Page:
What’s known as the ‘neglected tropical disease’ is Chagas Disease. A disease found in a beatle also called the kissing bug, a nocturnal blood-feeding insect.
Kissing bugs are established in 28 states of America. According to the Chagas Disease Research Project at Texas A&M University studies have found that about 50% of kissing bugs are infected with the Chagas parasite.
The parasite called, Trypanosoma cruzi, can cause Chagas disease in humans, dogs and other mammals.
When kissing bugs bite and defecate in the wound, that’s when the parasite is transmitted through the victim. Dogs can also contract the disease by ingesting a kissing bug that has Chagas Disease.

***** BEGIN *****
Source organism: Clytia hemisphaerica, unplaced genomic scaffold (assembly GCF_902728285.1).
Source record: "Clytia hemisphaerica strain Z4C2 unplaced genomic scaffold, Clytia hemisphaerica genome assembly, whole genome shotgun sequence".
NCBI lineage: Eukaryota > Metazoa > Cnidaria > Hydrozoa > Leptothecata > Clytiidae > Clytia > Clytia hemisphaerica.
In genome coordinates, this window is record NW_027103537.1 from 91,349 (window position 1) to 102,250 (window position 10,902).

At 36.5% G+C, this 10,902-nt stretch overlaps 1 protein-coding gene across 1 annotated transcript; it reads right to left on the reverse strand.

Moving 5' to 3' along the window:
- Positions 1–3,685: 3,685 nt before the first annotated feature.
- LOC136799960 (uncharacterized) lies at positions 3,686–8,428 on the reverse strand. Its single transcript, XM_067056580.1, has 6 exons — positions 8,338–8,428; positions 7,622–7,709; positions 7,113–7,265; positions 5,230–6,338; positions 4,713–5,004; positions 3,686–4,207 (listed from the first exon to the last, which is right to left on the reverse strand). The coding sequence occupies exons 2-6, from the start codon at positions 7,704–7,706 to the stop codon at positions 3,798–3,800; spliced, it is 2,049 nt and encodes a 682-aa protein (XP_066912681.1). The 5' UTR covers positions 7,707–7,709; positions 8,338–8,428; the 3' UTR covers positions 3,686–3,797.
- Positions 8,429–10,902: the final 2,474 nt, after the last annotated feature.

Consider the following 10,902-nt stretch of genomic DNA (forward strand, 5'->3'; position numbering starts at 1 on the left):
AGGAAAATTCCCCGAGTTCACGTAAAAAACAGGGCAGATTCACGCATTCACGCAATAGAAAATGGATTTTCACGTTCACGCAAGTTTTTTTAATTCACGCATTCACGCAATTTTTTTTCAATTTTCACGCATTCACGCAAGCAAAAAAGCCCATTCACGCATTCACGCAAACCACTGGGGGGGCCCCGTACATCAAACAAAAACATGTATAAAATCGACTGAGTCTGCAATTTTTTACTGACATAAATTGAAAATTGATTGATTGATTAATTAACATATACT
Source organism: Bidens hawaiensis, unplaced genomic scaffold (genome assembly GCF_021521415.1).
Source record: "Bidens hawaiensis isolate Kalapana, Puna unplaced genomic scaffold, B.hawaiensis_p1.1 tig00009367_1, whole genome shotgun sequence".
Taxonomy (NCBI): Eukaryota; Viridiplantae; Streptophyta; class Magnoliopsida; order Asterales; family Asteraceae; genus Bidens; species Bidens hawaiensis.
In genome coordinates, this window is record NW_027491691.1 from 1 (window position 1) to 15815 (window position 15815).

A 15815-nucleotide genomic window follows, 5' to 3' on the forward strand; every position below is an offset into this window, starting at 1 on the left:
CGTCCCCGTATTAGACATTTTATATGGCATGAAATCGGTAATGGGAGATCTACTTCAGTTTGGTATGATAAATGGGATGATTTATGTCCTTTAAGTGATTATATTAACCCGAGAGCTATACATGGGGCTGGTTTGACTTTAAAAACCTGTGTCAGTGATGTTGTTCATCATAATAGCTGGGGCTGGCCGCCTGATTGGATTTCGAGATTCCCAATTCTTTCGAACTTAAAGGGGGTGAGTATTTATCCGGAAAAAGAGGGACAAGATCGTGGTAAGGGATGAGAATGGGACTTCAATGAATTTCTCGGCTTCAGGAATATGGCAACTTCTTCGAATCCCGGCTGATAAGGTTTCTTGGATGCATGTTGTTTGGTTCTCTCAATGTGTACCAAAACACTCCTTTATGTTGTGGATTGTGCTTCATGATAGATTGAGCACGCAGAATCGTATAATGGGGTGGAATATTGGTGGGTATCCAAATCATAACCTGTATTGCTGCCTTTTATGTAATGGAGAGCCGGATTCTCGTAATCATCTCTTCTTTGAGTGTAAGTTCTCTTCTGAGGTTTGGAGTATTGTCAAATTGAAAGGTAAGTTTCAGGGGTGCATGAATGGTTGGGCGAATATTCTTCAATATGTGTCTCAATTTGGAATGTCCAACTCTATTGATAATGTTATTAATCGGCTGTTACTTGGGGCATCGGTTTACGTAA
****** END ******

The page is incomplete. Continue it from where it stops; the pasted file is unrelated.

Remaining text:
Dr. Rob Perkins, Veterinarian at Tejas Veterinary Clinic, says most veterinarians have noticed an uptick in the Chagas disease in South Texas. Dr. Perkins says he used to only see one case a year, and now he sees about four to five cases of Chagas disease in a year.
If a dog has Chagas, many times they can have heart failure. Sometimes dogs will not show symptoms. If they do, it can be fatigue, discolored gums, and heavy breathing. Through testing, Chagas can be detected in your pet.
Dr. Perkins says there is no veterinary cure for Chagas, and the best prevention "is to be aware of it, learn what that beatle looks like, see if you have that in your environment and if you do call the pesticide person to eliminate that vector."
If you find a Kissing Bug in your environment, you can send it to this website: https://www.dshs.texas.gov/idcu/health/zoonosis/Triatominae/